“Slonim realized that there were a limited number of ‘types of argumentation,’ and these were patterns that the machine would need to learn. How many? Dan Lahav, a computer scientist on the team who had also been a champion debater, estimated that there were between fifty and seventy types of argumentation that could be applied to just about every possible debate question. For I.B.M., that wasn’t so many. Slonim described the second phase of Project Debater’s education, which was somewhat handmade: Slonim’s experts wrote their own modular arguments, relying in part on the Stanford Encyclopedia of Philosophy and other texts. They were trying to train the machine to reason like a human.”

Did they succeed? That is (ahem) debatable. The system was put to the test against experienced debater Harish Natarajan in front of a human audience. See the article for the details, but in the end the human won—sort of. The audience sided with him, but the more Slonim listened to the debate the more he realized the AI had made the better case by far. Natarajan, in short, was better at manipulating his listeners.

Since this experience, Slonim has turned to using Project Debater’s algorithms to analyze arguments being made in the virtual public square. Perhaps, Wallace-Wells speculates, his efforts will grow into an “argument checker” tool much like the grammar checkers that are now common. Would this make for political debates that are more empirical and rational than the polarized arguments that now dominate the news? That would be a welcome change.

Cynthia Murrell, April 20, 2021

AI Suffers the Slings and Arrow of Outrageous Marketing

March 19, 2021

I read “Loose Lips Sink AI Ships.” Amusing. The write up begins with a sentence designed to catch my attention:

Cognitive computing is not an IBM fraud. [Emphasis added. Editor.]

Imagine. IBM and fraud in the same sentence. Even more tasty is the phrase “cognitive computing.” The phrase evokes zeros and ones which think. The implication is that smart computers are as good as a mere mortal, perhaps even better at some things.

Fraud. Hmmm.

The write up explains that one naysayer is missing the boat. The naysayer took umbrage as a marketing person’s characterization of IBM Watson artificial intelligence platform being able to “outthink human brains in areas where finding insights and connections can be difficult due to the abundance of data.”

My goodness. A marketing person exaggerating. Plus the “abundance” word evokes the image of a tsunami of information. That’s an original metaphor too.

The write up explains that AI is a whiz bang deal. The case example is Covid research. I was hoping that the author would explain how IBM Watson was lashed to a gurney and wheeled into the parking lot at a major Houston, Texas, hospital. But no. The example was Covid.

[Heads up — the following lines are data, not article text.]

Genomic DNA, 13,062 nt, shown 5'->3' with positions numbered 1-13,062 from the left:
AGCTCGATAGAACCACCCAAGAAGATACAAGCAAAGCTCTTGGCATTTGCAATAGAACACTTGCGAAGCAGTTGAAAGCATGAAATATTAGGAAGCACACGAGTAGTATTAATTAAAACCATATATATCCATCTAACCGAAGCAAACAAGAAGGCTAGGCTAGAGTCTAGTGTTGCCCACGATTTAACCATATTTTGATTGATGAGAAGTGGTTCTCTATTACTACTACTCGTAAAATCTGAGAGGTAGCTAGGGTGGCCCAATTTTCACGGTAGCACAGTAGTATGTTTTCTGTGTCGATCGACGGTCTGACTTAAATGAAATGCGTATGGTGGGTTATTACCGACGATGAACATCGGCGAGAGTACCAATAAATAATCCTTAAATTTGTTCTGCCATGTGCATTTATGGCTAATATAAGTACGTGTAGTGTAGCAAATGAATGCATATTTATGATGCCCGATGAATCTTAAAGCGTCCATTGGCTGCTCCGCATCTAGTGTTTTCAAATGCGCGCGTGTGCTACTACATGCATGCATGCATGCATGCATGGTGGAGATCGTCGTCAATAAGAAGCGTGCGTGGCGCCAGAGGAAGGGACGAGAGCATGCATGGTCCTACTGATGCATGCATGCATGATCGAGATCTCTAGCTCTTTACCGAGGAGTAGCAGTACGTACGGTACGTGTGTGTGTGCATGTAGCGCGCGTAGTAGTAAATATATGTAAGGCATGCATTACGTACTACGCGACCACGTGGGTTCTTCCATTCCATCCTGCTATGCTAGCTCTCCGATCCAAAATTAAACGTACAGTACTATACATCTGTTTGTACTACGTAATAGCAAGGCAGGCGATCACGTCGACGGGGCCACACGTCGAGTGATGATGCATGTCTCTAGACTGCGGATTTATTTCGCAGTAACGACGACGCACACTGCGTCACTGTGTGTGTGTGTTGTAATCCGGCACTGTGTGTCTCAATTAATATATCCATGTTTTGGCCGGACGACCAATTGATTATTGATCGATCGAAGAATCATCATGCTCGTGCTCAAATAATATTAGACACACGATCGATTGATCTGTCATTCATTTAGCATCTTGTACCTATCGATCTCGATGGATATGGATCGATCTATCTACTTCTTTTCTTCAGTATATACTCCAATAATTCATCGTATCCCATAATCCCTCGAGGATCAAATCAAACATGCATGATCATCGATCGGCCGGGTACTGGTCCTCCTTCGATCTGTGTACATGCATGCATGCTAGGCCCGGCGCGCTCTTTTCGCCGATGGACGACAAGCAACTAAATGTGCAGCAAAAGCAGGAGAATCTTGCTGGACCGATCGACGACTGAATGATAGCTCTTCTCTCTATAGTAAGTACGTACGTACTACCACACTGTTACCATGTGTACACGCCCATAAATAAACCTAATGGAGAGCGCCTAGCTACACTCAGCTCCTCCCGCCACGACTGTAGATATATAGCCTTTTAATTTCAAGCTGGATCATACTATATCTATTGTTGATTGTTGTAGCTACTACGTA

The write up explains that AI is better with bigger and faster computers. That’s good news for some companies. Also, computer reasoning is “increasing quickly.” I like increased reasoning.

There is some less than sunny news too. What a surprise. For example, neural networks are clever, not intelligent. Clever was good enough for the Google, but not enough for real AI yet. And AI systems mimic human intelligence; the systems are not quite like your next door neighbor. (I think computers are quite like my next door neighbor, but I live in rural Kentucky. That’s a consideration.)

The write up seems to strive for balance if one relates to big data, big computers, and big marketing.

Let’s ask Watson? Well, maybe not.

Stephen E Arnold, March 19, 2021

Who Should Watch Over Smart Software? No One. Self Regulation Is the Answer

March 11, 2021

I read an amusing academic paper article called “Someone to Watch Over AI and Keep It Honest – and t’s Not the Public!.” The idea is that self regulation works. Full stop. Ignoring the 737 Max event and Facebook’s legal move to get anti-trust litigation dumped, the write up reports:

Dr Bran Knowles, a senior lecturer in data science at Lancaster University, says: “I’m certain that the public are incapable of determining the trustworthiness of individual AIs… but we don’t need them to do this. It’s not their responsibility to keep AI honest.”

And what’s the smart software entity figuring prominently in the write up? Amazon, the Google, or Twitter?

Nope.

IBM.

The idea, at least in the construct of the cited article, is that trust is important. And whom does one trust?

IBM.

How do I know there’s an element of trust required to accept this fine scholarly article?

Here’s a clue:

The paper is co-authored by John T. Richards, of IBM’s T.J. Watson Research Center, Yorktown Heights, New York.

Yep, the home of the game shown winner and arguably one of the few smart software systems to be put on a gurney and rolled out the door of a Houston, Texas medical facility.

But just in case the self regulation thing doesn’t work, the scholarly experts’ findings point to “a regulatory ecosystem.”

Yep, regulations. How’s that been working out in the last 20 years?

Why not ask IBM Watson?

Stephen E Arnold, March 11, 2021